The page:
Yesterday, the Colombian government vowed to pull forces back from military action against FARC.

For the first time since peace talks began in 2012, Colombian authorities have agreed to reduce military activity against the leftist guerrillas.

The move follows FARC’s call last week for a unilateral ceasefire starting on 20th July, the sixth ceasefire it has called during the course of the on-going peace talks.

FARC has long advocated for a bilateral ceasefire, however, a skeptical Colombian government has refused to a deal, claiming FARC has previously used the attempts to rearm.

The two sides have been engaged in peace talks for two and a half years in an attempt to end Latin America’s longest war, which has killed about 220,000 over 50 years. However, the country has witnessed an increase in violence this year, intensified by FARC attacks that left several police officers and soldiers dead and two principal rivers polluted by oil spills, actions that were seen as strategical to pressure the government to agree to a bilateral ceasefire.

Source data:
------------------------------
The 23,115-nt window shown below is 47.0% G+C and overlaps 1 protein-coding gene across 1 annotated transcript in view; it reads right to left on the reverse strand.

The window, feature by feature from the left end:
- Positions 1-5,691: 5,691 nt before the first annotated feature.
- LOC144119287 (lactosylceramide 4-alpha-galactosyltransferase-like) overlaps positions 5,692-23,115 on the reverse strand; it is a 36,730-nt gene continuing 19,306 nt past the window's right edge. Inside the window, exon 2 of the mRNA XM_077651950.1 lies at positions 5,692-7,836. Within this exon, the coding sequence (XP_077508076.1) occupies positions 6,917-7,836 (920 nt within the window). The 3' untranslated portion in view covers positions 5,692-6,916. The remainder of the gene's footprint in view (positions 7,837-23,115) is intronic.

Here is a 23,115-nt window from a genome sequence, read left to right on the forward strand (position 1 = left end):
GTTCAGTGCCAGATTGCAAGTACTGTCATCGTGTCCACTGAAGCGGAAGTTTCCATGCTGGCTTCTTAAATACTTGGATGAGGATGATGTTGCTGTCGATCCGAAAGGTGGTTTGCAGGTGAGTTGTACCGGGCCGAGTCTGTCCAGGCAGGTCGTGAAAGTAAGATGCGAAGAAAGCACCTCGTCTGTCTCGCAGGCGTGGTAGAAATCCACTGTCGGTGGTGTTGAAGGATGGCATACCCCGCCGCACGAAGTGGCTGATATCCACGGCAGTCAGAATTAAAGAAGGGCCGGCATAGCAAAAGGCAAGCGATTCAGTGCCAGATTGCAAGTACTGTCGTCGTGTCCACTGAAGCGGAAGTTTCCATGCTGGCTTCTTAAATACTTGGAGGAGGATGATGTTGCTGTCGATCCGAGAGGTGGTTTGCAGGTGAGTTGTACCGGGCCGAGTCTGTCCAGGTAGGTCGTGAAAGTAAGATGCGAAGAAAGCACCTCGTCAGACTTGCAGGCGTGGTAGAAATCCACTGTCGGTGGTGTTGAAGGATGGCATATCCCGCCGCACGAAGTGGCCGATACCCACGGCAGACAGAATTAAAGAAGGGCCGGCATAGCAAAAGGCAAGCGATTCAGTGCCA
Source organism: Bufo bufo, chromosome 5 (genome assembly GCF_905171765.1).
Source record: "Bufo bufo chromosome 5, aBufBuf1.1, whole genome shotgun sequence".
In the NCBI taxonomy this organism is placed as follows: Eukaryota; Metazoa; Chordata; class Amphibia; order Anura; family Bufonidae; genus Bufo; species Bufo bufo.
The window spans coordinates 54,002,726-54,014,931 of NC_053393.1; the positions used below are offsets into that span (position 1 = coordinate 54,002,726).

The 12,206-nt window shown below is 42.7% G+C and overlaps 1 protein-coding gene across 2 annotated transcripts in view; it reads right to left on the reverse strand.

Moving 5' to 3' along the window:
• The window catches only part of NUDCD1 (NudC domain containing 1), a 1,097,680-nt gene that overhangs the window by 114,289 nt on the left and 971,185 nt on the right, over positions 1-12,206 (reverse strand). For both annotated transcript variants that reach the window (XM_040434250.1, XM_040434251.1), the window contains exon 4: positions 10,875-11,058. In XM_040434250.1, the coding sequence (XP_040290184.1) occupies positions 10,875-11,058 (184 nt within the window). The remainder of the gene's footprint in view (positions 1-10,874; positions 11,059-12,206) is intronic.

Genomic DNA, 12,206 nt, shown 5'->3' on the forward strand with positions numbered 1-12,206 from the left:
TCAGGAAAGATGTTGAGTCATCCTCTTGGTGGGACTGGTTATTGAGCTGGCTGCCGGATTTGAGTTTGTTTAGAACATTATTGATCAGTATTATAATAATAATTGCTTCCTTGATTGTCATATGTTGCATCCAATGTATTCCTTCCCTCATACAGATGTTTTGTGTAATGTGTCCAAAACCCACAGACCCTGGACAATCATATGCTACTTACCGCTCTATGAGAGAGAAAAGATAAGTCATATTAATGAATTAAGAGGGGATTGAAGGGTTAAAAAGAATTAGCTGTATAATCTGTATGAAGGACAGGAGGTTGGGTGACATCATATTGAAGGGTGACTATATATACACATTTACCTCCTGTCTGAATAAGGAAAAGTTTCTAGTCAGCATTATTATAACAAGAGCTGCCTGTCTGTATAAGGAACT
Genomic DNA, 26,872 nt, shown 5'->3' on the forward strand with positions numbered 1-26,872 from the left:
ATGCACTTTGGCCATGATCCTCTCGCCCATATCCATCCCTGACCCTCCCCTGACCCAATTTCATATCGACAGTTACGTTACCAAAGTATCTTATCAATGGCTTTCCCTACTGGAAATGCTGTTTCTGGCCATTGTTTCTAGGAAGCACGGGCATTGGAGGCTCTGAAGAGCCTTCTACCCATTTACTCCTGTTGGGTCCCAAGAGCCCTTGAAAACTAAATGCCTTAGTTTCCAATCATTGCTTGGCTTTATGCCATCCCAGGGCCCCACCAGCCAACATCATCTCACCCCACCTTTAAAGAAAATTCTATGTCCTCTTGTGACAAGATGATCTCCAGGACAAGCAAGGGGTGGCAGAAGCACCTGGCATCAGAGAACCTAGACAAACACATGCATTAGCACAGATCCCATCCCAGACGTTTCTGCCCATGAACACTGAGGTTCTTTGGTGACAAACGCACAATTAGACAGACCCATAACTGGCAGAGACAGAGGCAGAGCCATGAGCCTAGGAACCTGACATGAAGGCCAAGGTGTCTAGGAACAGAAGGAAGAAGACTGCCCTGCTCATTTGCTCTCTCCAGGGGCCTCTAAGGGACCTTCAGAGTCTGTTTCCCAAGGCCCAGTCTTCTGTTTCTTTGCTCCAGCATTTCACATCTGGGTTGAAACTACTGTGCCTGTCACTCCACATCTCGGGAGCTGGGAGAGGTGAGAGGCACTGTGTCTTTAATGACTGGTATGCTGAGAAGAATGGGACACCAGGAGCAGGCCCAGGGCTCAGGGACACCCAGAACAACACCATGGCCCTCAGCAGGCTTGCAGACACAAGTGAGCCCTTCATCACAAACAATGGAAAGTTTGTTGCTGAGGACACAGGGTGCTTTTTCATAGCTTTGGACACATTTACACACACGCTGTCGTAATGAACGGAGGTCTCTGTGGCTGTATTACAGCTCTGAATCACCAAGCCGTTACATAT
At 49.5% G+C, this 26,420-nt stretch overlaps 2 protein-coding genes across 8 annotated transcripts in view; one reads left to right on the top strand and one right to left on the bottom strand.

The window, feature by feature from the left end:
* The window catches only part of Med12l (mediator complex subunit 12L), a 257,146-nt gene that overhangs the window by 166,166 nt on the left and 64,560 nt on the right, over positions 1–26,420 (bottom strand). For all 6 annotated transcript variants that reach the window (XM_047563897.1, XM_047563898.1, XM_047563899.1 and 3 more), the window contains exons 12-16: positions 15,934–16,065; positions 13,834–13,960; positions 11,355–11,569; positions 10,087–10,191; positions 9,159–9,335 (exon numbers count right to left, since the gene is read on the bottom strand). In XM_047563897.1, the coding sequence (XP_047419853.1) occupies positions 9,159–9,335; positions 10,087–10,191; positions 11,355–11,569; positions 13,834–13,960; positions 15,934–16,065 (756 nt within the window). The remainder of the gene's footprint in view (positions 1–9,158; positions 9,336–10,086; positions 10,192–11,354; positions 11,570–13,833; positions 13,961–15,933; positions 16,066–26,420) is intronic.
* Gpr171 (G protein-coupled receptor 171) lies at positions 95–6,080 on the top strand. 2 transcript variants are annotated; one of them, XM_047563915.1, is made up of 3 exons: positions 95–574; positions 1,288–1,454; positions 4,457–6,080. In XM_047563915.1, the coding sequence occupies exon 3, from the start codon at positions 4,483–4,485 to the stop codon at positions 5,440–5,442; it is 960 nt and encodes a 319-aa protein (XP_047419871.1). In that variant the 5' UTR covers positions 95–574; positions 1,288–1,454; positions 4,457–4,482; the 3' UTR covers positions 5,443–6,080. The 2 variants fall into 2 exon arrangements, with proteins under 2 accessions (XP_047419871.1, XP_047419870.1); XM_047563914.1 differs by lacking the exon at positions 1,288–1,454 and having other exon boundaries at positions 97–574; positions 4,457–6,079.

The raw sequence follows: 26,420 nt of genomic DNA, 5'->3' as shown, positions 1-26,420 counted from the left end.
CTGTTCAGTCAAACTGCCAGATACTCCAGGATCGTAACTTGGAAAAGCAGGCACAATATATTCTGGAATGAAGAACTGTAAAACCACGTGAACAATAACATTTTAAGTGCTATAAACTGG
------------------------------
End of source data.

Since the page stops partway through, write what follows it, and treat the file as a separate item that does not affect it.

“I can’t ignore, because I feel it as well, the frustration, the discouragement, the indignation produced in Colombians to see the FARC assassinating soldiers and police and blowing up pipelines and electricity towers, affecting the poor and producing irreparable environmental damage,” said Colombian President Juan Manuel Santos in his address to the nation Sunday night.

The government and the guerrillas said they would work together in an attempt to reach a permanent bilateral ceasefire. To accelerate talks and reach a peace agreement this year, the FARC has agreed to change the methodology of the talks and put all remaining issues on the table at once, instead of adhering to one topic at a time.

“We have to accelerate the talks to end the conflict as soon as possible,” Santos said. “In four months from now, depending on whether the FARC complies, I will decide on whether we continue with the process or not.”